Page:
In the not-so-distant days of farmer-brewers, light and refreshing beers were produced for workers at harvest time and stronger ones for cooler weather. Both beers could be produced from a single brew. They were separated at the point in the production process where warm water is run through barley malt, in a vessel similar to a coffee filter. The first time the vessel was filled, strong 'keeping beer' was produced. The 'second runnings' made 'small beer' (the phrase is more than a metaphor). In Italy, a similar distinction is made between types of espresso coffee.
The barley harvest in July, and the picking of the hops in August and September, are a further seasonal element in brewing. If barley is left unharvested, the grains eventually fall from the stalk, then lie on the ground for a couple of months waiting for wetter weather in which they can sprout and reseed. Even barley that has been harvested continues to obey this law of nature. It needs a couple of months' 'dormancy' before it can be turned into malt. Both the new season's barley malt and the hops are ready for brewing in late September or October.
All of these seasonal elements were highlighted the other day in a tasting organised by the Brewers' Society. The idea was to compare the last of the summer beer with the first of the autumn and winter brews.
On a sunny day, the name Indian Summer Beer seemed appropriate on an entry from the Eldridge Pope brewery of Dorchester. This golden beer, made with a proportion of wheat in addition to the normal barley, was fruity-tasting, spritzy and crisp, with an alcohol content of only 4.0 per cent
Its summer rival, from Tolly Cobbold of Ipswich, was Sunshine Bitter, a golden ale of 4.2 per cent, made from barley malt and more heavily dosed with hops to provide a dry, cleansing, late finish. If you live in either brewery's trading area and see these beers, sample them before they vanish for another year.
Another evocative name was Harvest Moon from McMullen's, of Hertford. This was an orangey-coloured, softly textured ale of 4.3 with herbal, almost minty, notes. The colour, and some satisfyingly nutty f1avours, came from a type of malt in which the natural sugars are crystallised by being stewed. Those herbal notes originated from the renowned variety of hops known as Fuggles (after the farmer who first isolated the strain).
There was also a Harvest Ale, at 4.5, from King and Barnes of Horsham, Sussex. The hops were Goldings, picked by the brewer himself and used the same day in their 'green' state. Only one brew a year can be made in this way. Because they wilt within hours, hops are normally dried in a kiln to preserve them. The green hops have a resiny, retsina-like flavour that is immensely appetising.
The Shepherd Neame brewery in Faversham, Kent, is in the heart of Goldings country. It emphasised this variety in its Goldings Harvest Ale at 5.0 per cent. New season's Goldings were used during brewing, and again in maturation. (This extra addition is like adding herbs to a soup or stew just before it served). The distinctively earthy characteristics of the Goldings came through powerfully in the finish of this 'varietal' ale.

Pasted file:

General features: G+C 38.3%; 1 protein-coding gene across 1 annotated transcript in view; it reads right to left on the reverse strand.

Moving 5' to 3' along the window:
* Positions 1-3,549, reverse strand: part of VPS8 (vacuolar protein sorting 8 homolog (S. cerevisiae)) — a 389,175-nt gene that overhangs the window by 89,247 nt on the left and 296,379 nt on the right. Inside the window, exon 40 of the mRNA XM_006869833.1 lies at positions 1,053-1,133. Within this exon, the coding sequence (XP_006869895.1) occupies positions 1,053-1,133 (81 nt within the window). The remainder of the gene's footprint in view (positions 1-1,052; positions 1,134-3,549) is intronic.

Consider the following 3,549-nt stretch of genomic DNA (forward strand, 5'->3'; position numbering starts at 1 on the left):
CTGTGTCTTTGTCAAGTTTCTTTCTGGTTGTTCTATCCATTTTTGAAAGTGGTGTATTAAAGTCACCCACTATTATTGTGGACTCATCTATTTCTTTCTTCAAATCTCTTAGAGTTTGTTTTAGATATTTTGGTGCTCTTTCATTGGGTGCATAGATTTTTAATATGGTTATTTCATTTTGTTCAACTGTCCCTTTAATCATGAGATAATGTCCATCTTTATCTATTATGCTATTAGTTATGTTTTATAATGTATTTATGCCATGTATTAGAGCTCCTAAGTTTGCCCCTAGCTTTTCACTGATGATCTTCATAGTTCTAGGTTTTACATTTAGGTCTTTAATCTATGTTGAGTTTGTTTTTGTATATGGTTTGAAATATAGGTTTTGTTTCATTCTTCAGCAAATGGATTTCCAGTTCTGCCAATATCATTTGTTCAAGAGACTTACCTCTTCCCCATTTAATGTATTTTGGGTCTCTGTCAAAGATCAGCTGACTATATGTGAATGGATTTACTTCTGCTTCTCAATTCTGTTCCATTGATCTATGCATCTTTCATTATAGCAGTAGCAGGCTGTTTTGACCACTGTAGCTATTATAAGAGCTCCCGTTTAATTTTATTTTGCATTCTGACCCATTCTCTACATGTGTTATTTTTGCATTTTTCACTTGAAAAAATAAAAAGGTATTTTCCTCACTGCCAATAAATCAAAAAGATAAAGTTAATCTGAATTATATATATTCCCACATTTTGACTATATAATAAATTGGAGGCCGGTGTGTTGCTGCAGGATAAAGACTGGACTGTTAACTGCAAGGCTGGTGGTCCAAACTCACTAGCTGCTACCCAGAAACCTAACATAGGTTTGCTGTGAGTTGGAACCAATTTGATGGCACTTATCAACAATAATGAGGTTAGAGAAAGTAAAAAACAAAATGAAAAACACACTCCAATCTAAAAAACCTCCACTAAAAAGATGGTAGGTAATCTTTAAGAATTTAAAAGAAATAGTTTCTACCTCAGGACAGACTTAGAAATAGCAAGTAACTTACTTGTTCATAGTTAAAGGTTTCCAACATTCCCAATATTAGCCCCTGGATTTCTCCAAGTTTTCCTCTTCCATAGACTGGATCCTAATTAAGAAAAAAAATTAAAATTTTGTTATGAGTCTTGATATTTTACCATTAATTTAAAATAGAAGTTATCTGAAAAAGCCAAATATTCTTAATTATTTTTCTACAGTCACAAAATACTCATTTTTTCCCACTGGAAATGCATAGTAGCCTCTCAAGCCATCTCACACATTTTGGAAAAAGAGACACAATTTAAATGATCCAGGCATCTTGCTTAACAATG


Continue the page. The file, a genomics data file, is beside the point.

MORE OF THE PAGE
There was an unusual secrecy about the hop varieties used in the entry from Tetley's of Leeds, Yorkshire. The brewery would say only that its Autumn Ale, at 4.2, was hopped with a blend of varieties from the Hereford and Worcester growing region. Whatever they were, they provided a distinctive aroma and flavour of flowering currant, more reminiscent of some American hops.
Styrian hops, from Slovenia, gave a big lemon-grass aroma to Royal Stag, an autumn ale of 4.5 from the Mansfield Brewery of Nottinghamshire. Another Midlander, Bass of Burton-on-Trent, gave a toasty, dark malt character to its Brewery Month Beer. That fine Burton brewery, Marston's, added a slightly sulphury and complex Regimental India Pale Ale, at a hefty 5.5 per cent for the cooler weather.
There was a malt accent again, with raisiny, chocolatey notes and a chestnut colour in Wake Ale, at 5.0, from Gibbs Mew of Salisbury. While this Wiltshire brewery offered its wake to summer, another from the same county looked to winter: Arkell's of Swindon used oatmeal to create a silky, enwrapping porter at 4.8. In a similar style, Everard's of Leicester went a step farther in this direction with a burnt-tasting stout offering a long, lingering finish.
This was just a sampler of the seasonal ales offered by breweries. By the time the winter fires are lit, there will be many that are stronger and the odd one that is spiced. We have come a long way from when the Brewers' Society was dominated by men who thought we should be satisfied at all times with national blands such as Watney's Red Barrel, Whitbread Tankard or Double Diamond.Reuse content